I'm writing a program that is supposed to search an array between the values of -1000 and 1000, as well as sort it using the 3 different sorts (bubble, insertion, selection). I have the searching part done, but my bubble sort isn't working right. It seems right in my head, so I'm not sure what's wrong. It doesn't seem to be outputting the sorted array either.

// sorts.cpp : Defines the entry point for the console application.
//

#include "stdafx.h"
#include <iostream>

using namespace std;

void search(int, int[], int, bool);
void selection(int[], int);
void bubble(int[], int);
void insertion(int[], int);
void reset(int[], int);

int _tmain(int argc, _TCHAR* argv[])
{
	int choice;
	int number;
	bool cont = true;
	int arr[10]; //= {49, 100, 2, 503, 203, -504, 23, 75, 900, -4};
	const int min = -1000;
	const int max = 1000;
	do 
	{
		cout << "The collection: " << endl;
	
		for (int i = 0; i < 10; i++)
			{
				arr[i] = rand() % (max - min) + min;
				if (i == 5)
					cout << endl;
				cout << arr[i] << "\t";
			}
		cout << endl;
	
		cout << "(1) Search the array" << endl;
		cout << "(2) Sort with the Selection Sort" << endl;
		cout << "(3) Sort with the Bubble Sort" << endl;
		cout << "(4) Sort with the Insertion Sort" << endl;
		cout << "(5) Reset the collection" << endl;
		cout << "(6) Quit" << endl;
		cin >> choice;

		switch (choice)
		{
		case 1: 
			//search the collection
			cout << "Which number would you like to search for? " ;
		cin >> number;
		search(number, arr, 10, false);

		system("pause");
		system("cls");
			break;
		case 2: 
			//sort with the selection sort
			//selection(arr, 10);
			break;
		case 3: 
			//sort with the bubble sort
			bubble(arr, 10);
			break;
		case 4:
			//sort with the insertion sort
			//insertion(arr, 10);
			break;
		case 5: 
			//reset the collection
			//reset(arr, 10);
			break;
		default:
			//quit
			cont = false;
			
			return 0;
			break;
		}
	} while (cont = true);
	system("pause");
	return 0;
}

void search(int number, int arr[], int size, bool found)
{
	
	for (int i = 0; i < 10; i++)
			{
				if (arr[i] == number)
				{
					found = true;
				}
			}
			if (found)
			{
				cout << "This number is in the collection!" << endl;
			}
			else 
				cout << "This number is not in the collection!" << endl;
}

void selection(int arr[], int size)
{
	
}

void bubble(int arr[], int size)
{
	int storage;
	for (int i = 0; i < size - 1; i++)
	{
		if (arr[i + 1] < arr[i])
		{
			storage = arr[i];
			arr[i] = arr[i + 1];
			arr[i + 1] = storage;
		}
		cout << arr[i] << "\t";
		if (i == 5)
			cout << endl;
	}
	cout << endl;
}

void insertion(int arr[], int size)
{
	 
}

There are two loops in the bubble sort. With one loop, essentially, you're only doing one pass, sorting the highest value to the top, but neglecting the others.
This may prove useful: http://www.codecodex.com/wiki/Bubble_sort


Also, you may want to change that i==5 to i==4. When i equals 5, you'll be starting your second line, but you're putting in the line break after you've printed arr[5]. Since you 10-element array goes from 0...9, you'll be printing something like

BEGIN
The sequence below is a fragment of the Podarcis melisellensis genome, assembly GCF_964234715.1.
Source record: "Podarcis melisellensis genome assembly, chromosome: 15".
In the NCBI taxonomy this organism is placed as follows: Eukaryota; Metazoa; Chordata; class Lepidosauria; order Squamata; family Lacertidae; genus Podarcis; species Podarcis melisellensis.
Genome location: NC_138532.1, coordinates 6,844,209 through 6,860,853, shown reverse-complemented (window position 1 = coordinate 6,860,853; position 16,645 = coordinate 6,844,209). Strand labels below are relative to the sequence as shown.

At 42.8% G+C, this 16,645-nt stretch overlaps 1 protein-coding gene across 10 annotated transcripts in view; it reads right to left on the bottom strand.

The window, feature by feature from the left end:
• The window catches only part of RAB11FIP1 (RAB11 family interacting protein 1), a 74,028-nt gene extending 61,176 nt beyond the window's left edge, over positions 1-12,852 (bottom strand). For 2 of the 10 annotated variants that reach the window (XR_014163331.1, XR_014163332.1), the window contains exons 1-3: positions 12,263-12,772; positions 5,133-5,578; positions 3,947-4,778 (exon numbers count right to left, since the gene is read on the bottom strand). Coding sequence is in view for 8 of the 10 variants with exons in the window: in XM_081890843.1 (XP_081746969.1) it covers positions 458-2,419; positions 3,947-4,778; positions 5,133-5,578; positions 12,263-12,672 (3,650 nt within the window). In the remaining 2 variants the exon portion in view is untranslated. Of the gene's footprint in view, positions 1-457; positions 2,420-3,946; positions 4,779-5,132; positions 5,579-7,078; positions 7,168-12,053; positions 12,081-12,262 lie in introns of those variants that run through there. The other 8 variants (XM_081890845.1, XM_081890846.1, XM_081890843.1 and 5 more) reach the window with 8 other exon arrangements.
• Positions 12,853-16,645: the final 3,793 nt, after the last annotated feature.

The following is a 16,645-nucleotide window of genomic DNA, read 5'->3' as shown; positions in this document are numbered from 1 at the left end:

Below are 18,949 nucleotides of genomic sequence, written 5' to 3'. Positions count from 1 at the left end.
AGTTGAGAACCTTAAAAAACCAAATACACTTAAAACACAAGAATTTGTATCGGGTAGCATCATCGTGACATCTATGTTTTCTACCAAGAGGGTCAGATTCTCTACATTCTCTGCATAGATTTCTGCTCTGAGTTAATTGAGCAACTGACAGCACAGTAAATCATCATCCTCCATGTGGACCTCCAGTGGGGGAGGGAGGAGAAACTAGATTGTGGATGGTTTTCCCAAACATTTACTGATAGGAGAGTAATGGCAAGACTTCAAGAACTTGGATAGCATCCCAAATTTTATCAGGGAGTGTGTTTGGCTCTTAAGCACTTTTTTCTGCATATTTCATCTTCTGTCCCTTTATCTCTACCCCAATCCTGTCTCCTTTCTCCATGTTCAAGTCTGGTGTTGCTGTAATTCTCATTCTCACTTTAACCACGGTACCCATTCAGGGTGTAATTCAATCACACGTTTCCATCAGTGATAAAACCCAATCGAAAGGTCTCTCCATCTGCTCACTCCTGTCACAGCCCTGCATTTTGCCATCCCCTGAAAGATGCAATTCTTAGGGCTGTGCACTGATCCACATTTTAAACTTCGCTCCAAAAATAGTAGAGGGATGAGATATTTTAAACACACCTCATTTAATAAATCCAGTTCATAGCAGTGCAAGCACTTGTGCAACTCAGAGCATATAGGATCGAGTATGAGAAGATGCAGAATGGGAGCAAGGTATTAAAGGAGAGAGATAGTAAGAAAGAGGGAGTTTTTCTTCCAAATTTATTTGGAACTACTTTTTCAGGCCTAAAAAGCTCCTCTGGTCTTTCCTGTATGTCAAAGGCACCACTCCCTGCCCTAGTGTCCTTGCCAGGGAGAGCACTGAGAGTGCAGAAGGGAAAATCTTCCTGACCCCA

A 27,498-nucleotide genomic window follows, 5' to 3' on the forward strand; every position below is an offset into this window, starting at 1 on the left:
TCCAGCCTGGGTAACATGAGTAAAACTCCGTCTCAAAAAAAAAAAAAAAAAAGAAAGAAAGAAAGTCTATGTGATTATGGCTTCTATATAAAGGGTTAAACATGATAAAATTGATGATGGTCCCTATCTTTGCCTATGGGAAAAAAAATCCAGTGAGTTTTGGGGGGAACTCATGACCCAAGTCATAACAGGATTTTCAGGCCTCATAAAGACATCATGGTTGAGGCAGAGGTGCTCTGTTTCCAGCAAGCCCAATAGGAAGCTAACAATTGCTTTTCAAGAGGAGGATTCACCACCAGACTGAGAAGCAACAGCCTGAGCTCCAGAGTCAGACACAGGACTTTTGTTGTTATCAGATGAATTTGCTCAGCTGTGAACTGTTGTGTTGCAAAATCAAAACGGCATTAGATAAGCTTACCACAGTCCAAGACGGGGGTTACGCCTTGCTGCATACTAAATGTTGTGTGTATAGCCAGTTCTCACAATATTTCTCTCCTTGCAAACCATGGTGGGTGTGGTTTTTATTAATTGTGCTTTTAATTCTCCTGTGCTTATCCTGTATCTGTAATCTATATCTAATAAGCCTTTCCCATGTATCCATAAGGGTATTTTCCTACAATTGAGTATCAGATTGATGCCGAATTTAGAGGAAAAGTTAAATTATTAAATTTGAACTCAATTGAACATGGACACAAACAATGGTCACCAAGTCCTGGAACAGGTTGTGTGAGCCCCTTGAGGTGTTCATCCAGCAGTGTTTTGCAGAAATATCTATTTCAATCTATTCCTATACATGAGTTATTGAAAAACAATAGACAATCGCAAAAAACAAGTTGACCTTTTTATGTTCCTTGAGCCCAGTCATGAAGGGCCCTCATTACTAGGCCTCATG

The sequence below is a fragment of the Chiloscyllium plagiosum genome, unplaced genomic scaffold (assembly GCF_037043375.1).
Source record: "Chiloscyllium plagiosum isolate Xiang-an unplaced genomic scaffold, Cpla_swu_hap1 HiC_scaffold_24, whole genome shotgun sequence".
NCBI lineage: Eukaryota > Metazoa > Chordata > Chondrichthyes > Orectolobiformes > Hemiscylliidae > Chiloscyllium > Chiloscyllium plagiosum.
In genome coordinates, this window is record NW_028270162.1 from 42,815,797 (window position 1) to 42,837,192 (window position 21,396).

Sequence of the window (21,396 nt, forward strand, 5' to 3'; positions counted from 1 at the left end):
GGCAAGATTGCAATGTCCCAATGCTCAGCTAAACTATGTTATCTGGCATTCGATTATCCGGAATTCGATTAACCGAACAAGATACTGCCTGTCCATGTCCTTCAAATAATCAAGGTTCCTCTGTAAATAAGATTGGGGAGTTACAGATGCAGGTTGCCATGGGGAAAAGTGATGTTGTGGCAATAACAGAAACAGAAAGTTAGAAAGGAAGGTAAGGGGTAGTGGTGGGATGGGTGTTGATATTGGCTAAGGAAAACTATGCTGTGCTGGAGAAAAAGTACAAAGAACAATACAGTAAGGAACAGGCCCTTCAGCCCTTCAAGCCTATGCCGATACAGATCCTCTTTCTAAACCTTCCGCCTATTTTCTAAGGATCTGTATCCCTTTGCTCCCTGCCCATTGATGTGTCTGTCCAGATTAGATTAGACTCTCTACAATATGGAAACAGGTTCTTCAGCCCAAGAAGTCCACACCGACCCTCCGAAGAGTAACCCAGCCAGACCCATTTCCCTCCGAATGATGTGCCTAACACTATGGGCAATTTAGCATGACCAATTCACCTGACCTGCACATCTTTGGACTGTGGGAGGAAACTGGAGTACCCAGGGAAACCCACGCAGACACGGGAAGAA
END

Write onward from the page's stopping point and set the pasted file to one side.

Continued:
0 1 2 3 4 5
6 7 8 9

Hope this was helpful.

Happy coding!

Edited 4 Years Ago by DeanMSands3: n/a

There are two loops in the bubble sort. With one loop, essentially, you're only doing one pass, sorting the highest value to the top, but neglecting the others.
This may prove useful: http://www.codecodex.com/wiki/Bubble_sort


Also, you may want to change that i==5 to i==4. When i equals 5, you'll be starting your second line, but you're putting in the line break after you've printed arr[5]. Since you 10-element array goes from 0...9, you'll be printing something like
0 1 2 3 4 5
6 7 8 9

Hope this was helpful.

Happy coding!

Thanks! I see what you mean about changing i, and I haven't gotten a chance to look at the link fully yet, but it seems to have all the information that i'll need!

I have the searching part done, but my bubble sort isn't working right. It seems right in my head, so I'm not sure what's wrong.

Then get it out of your head and on your desk with pencil and paper. The mind is a very bad analog for the computer.

When programming, the last thing you do is type the code in. Before that you need to sit at a desk and write down your steps, eventually convert that to code, and execute that code line by line on paper to iron out the details and problems you forgot about.

Once it looks good on paper, that's the time to type the program in.


You'll thank me later... :icon_wink:

Then get it out of your head and on your desk with pencil and paper. The mind is a very bad analog for the computer.

When programming, the last thing you do is type the code in. Before that you need to sit at a desk and write down your steps, eventually convert that to code, and execute that code line by line on paper to iron out the details and problems you forgot about.

Once it looks good on paper, that's the time to type the program in.


You'll thank me later... :icon_wink:

I got the whole thing written today, however, there's one thing that I'm not sure of. How exactly can I pass a variable from one function to main? I don't have my code as an example at the moment, but I'll have that later if you need it.

Either use a return value or a pass-by-reference parameter.

//Using a return value
int getLength(char *myString){
    int length;
    for(length=0;myString[length]!=0;length++){}
    return length;
}
//Passing by reference
void getLength(char *myString, int &length){ //notice the '&' before length
    for(length=0;myString[length]!=0;length++){}
}

Edited 4 Years Ago by DeanMSands3: n/a

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